Exciting new phenomena that can be used in future quantum technology are produced by quantum effects that change the macroscopic behaviour of materials. This one day workshop focuses on cutting-edge experimental tools for the identification of unusual phases and their fundamental excitations. To demonstrate how exceptional material properties can be obtained by controlling electronic and magnetic properties through material design and by applying external stimuli like temperature, magnetic field, and pressure, we aim to bring together the most recent developments in quantum many body physics and materials science.
The Emergent Phenomena in Quantum Matter (EPQM) research group at the Department of Physical Sciences, IISER Kolkata is led by Siddhartha Lal. EPQM engages in theoretical research on various topics in the condensed matter physics of quantum matter, ranging from strongly-correlated electronic systems, quantum magnetism, topological phases of matter, non-Fermi liquids, unconventional superconductivity, many-particle entanglement and low-dimensional systems.
Vidhyadhiraja Sudhindra's research group works on strongly correlated electron systems employing analytical and numerical techniques of quantum many-body theory such as Green's functions approach, renormalization group approaches quantum Monte Carlo and slave particle techniques. They focus on issues of quantum criticality, Mott metal-insulator transition, Kondo physics, and non-equilibrium transport.
Kaushik Sen's research group strives to identify microscopic interactions and dynamics that essentially stabilize macroscopic quantum phases, such as high-Tc superconductivity, 2D electron gas, and quantum spin liquid states. Primarily, they use polarized Raman scattering to probe dynamics of various quasiparticles in both thin films and single crystals of quantum materials.
Chandra Shekhar Yadav
CS Yadav's research group at IIT Mandi works in strongly Correlated Electron Systems, Superconductivity, Magnetism, Topological phases, Multiferroics, Thermoelectricity etc.
Sumiran Pujari's research group is interested in various aspects of condensed matter theory.
Long-standing interests center around quantum magnetism, quantum phase transitions and algorithm design for quantum Monte Carlo of spin Hamiltonians. Recently, the band topology of semi metals is another area that they have been focusing on.
Deepshikha Jaiswal Nagar
Deepshikha's research group works on the experimental investigations of bipartite and multipartite entanglement in quantum critical systems-primarily, low dimensional magnets and high temperature superconductors via inelastic neutron scattering, thermal expansion, magnetic susceptibility and specific heat measurements. Single crystal growth of these materials, their deuteration for high signal to noise etc. compliments the above measurements.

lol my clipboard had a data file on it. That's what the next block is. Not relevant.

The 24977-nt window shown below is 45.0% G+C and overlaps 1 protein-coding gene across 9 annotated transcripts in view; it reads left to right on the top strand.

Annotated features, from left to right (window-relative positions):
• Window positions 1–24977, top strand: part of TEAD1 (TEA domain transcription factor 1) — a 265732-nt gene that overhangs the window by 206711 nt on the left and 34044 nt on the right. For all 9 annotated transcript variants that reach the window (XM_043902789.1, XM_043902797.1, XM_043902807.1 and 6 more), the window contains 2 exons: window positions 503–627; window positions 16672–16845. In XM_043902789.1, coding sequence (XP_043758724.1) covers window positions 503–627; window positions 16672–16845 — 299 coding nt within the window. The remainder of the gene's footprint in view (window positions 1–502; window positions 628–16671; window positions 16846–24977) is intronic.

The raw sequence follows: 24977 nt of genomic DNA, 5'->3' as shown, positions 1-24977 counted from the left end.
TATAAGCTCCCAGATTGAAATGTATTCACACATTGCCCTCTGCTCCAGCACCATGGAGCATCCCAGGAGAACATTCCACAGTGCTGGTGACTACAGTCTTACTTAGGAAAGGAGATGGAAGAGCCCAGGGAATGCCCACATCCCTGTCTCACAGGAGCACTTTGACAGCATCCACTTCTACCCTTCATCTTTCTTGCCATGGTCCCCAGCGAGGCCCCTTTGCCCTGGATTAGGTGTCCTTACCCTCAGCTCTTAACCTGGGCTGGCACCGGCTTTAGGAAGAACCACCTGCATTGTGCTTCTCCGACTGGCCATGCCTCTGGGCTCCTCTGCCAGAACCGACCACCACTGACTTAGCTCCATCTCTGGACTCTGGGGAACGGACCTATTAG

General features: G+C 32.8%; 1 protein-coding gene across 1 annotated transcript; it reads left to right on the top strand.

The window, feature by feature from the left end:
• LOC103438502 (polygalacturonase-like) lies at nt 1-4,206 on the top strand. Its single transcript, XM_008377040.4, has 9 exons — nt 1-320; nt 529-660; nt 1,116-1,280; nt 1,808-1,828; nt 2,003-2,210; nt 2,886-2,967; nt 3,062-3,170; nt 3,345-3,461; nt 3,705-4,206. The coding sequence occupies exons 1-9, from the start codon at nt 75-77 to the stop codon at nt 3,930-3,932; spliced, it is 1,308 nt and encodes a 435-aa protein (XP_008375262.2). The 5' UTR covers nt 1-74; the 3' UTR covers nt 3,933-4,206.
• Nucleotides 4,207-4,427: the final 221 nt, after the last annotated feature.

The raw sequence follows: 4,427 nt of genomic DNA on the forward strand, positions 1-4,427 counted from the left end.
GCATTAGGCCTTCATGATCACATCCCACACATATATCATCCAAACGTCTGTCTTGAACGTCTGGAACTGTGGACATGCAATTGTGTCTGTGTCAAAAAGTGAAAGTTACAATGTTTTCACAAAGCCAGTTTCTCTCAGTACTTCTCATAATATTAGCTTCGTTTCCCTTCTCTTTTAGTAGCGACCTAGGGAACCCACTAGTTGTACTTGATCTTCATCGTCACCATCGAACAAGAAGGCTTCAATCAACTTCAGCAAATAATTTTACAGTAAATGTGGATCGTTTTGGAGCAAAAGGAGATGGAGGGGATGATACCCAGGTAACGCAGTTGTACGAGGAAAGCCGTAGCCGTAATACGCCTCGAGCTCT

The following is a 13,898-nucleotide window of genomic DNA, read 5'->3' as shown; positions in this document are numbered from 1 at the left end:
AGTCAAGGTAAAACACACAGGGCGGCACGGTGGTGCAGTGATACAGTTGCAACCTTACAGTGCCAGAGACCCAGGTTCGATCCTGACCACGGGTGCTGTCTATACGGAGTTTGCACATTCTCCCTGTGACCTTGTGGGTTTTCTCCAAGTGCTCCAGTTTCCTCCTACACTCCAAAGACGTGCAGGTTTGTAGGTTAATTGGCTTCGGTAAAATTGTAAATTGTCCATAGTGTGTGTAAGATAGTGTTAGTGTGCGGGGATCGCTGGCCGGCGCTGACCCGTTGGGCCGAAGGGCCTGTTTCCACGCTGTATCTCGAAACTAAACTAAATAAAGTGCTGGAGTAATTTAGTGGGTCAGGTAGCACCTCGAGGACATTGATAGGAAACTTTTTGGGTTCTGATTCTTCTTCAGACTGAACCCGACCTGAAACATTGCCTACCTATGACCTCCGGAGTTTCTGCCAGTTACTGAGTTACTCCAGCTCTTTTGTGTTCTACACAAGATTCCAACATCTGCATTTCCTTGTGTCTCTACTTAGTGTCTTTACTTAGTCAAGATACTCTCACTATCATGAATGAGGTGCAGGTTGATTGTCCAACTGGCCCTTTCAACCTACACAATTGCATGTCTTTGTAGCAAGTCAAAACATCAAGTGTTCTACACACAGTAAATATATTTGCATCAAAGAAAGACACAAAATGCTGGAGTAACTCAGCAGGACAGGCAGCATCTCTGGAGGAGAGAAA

Anil Shaji’s research group works on various questions at the interface of physics and information theory. Open quantum systems at various scales ranging from single quantum systems to condensed matter systems is one of the focus areas. Constructing a comprehensive understanding and mathematical description of non-Markovian dynamics in such systems is a problem that is being actively pursued by the group. Non-classical correlations, including but not limited to entanglement, in quantum systems is another area of interest. The group works on using such correlations to understand the reasons why mixed state quantum information processors can still solve certain computational problems exponentially faster than classical ones even in the absence of quantum entanglement. The role of these correlations in understanding the properties of low dimensional lattices and materials is another area of interest. Simulation of molecular systems and quantum field theories on small scale quantum information processors is also being pursued actively by the group. Other research interests include quantum limited metrology and sensing, quantum algorithms and machine learning etc.
Anil Jain joined the Solid-State Physics Division, Bhabha Atomic Reserach Centre, Mumbai, in 2004 after graduating from the 47th Batch of BARC Training School. His recent research focuses on spin correlations in low-dimensional quantum magnets using neutron scattering. He has used neutron scattering to investigate novel electronic ground states and associated physical phenomena in 3d and 4d transition metal oxides and studied the interplay of spin-orbit coupling, electron correlations, quantum fluctuations, and low dimensionality in such magnetic systems. Underpinning the experimental programme is the growth of single crystals by a variety of methods, including the floating-zone technique in image furnaces and flux growth.
T. Maitra’s group at the Department of Physics, IIT Roorkee is engaged in studying novel quantum materials using first principles based approaches as well as other numerical methods such as monte carlo etc. on model Hamiltonians. Research interests of the group is focused mainly on geometrically frustrated magnetic materials, strongly correlated electronic materials, magnetic order driven topological states in materials, 2D materials, multiferroics etc.